Cameron says it is time for 'rubber to hit the road'
David Cameron has returned to work following his paternity leave with a warning to ministers of "significant challenges" ahead.
Chairing the first cabinet since the early summer, the prime minister said October's spending review would be the "time the rubber hits the road".
This is when the government will set out its full spending cuts programme .
The TUC warned Mr Cameron of industrial unrest, with workers facing a "pretty volatile cocktail of issues".
The spending review, on 20 October, comes after most Whitehall departments were asked to plan for cuts of around 25% as the coalition attempts to cut the budget deficit.
Speaking ahead of next week's TUC annual congress in Manchester, the organisation's general secretary Brendan Barber said there could be action over the public sector wage freeze, continued privatisation of services and pension cuts.
He promised a campaign by unions to defend public services and jobs, which he likened to the row over the poll tax when Margaret Thatcher was prime minister.
Mr Barber said: "The poll tax was defeated when government MPs returned to Westminster to report that their constituencies were in revolt.
"The poll tax offended the British people's basic sense of what's fair- so will the spending cuts.
"Every coalition MP with a small majority and every coalition MP who fought an election to oppose deep early cuts needs to feel the pressure from their constituents to change course."
Mr Barber added: "We have a pretty volatile cocktail of issues, such as the public sector pay freeze, threats of further privatisation, re-structuring of public services and major worries about security of pensions. It is a pretty potent mixture and there could be difficult disputes as a result."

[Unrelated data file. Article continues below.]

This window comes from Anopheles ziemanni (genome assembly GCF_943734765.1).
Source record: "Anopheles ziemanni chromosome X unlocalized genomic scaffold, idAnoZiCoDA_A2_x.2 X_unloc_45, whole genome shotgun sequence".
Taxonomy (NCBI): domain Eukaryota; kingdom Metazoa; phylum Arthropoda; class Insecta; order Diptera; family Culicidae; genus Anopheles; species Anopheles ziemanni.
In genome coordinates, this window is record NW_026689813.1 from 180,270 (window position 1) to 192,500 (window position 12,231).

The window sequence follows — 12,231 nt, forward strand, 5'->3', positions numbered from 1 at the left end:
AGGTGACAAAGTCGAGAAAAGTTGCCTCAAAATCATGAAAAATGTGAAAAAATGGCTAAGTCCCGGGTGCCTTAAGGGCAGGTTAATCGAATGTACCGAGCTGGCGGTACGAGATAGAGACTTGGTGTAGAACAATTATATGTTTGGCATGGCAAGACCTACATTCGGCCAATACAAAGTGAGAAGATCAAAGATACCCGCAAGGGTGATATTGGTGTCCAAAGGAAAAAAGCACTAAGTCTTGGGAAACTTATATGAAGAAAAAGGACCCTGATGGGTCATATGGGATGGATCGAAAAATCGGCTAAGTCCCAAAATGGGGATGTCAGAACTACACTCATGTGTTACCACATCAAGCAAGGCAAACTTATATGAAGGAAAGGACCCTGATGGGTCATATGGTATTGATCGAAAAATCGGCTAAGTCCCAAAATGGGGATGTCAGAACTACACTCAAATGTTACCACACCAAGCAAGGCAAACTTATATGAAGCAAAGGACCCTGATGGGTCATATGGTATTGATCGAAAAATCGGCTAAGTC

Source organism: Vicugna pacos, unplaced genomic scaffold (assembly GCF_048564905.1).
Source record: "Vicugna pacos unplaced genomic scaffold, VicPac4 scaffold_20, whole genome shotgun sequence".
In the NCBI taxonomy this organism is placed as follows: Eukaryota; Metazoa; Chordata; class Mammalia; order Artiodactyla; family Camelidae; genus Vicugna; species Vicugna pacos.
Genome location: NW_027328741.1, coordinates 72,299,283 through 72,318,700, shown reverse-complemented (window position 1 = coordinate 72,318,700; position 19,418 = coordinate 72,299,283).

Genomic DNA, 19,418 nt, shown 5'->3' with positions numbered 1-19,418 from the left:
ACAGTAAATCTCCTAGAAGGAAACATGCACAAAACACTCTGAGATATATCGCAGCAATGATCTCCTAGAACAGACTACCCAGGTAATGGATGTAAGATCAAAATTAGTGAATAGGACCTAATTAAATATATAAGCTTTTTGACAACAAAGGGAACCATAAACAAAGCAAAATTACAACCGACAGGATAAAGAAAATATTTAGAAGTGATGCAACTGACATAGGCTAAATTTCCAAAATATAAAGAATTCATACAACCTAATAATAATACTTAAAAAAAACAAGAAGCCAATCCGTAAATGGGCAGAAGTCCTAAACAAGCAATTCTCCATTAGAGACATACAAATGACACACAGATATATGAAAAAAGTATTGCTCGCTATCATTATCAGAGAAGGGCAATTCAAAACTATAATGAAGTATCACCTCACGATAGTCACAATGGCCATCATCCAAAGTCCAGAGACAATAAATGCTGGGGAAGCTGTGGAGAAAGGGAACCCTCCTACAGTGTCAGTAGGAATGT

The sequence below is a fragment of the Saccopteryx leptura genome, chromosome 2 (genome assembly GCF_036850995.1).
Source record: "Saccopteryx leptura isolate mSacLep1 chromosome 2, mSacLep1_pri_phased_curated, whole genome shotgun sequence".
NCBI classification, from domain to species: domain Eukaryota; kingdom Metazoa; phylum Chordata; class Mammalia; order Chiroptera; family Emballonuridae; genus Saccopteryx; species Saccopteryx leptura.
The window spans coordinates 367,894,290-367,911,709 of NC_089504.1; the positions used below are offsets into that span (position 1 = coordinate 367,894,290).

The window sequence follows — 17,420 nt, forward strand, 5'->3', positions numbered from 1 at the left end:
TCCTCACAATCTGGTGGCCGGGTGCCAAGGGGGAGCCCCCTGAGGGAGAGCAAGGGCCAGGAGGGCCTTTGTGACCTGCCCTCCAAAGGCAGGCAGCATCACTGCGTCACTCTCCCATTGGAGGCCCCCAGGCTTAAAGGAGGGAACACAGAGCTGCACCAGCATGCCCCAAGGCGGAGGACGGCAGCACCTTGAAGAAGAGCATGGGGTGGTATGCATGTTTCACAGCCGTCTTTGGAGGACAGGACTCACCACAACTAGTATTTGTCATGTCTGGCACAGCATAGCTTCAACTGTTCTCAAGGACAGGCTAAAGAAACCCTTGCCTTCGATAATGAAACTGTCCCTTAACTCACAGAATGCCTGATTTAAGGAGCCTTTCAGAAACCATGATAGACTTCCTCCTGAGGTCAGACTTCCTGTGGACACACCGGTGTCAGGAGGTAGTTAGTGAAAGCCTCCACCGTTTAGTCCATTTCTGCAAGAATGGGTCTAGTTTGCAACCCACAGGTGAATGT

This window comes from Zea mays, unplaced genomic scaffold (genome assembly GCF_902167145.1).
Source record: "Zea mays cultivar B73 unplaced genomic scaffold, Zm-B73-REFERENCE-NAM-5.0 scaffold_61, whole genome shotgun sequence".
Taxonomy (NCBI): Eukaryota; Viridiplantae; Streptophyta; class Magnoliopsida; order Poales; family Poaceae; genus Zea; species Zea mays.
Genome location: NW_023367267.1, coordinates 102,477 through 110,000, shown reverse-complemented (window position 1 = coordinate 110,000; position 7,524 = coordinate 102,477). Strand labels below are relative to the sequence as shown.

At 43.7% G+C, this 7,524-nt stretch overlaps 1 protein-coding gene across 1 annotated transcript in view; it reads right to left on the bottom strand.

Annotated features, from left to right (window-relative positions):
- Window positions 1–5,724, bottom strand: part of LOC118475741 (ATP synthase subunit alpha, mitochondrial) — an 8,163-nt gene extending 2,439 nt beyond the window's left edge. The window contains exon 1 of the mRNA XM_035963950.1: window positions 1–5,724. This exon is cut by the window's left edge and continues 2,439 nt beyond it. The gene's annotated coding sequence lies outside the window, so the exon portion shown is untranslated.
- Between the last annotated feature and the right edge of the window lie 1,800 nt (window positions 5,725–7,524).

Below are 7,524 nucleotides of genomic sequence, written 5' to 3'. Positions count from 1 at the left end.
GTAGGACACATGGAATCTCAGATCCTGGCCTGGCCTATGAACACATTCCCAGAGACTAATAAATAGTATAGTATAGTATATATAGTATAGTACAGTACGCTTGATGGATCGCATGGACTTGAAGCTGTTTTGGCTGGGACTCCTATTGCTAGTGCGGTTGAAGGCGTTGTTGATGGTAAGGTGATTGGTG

The government has canvassed the public for ideas on reducing the deficit, via a Treasury website.
Chief Secretary to the Treasury Danny Alexander has written to acting Labour leader Harriet Harman and the five candidates to become permanent leader, urging them to submit their suggestions.
In it he said: "I very much hope the Labour Party will take this opportunity to engage constructively.
"The alternative is continuing down the same path of deficit denial that created this economic mess. Pursuing this approach won't work in opposition any better than it did in government."
The prime minister's official spokesman said: "The spending cuts are not something that the government would choose to do, but it is something the government is required to do because of the state of the public finances.
"We have the largest peace-time deficit and we need to get that under control and it is important to get the level of public spending down."
Mr Cameron returned to work this week after being off for three weeks, when his holiday was extended by the early birth of his fourth child, Florence.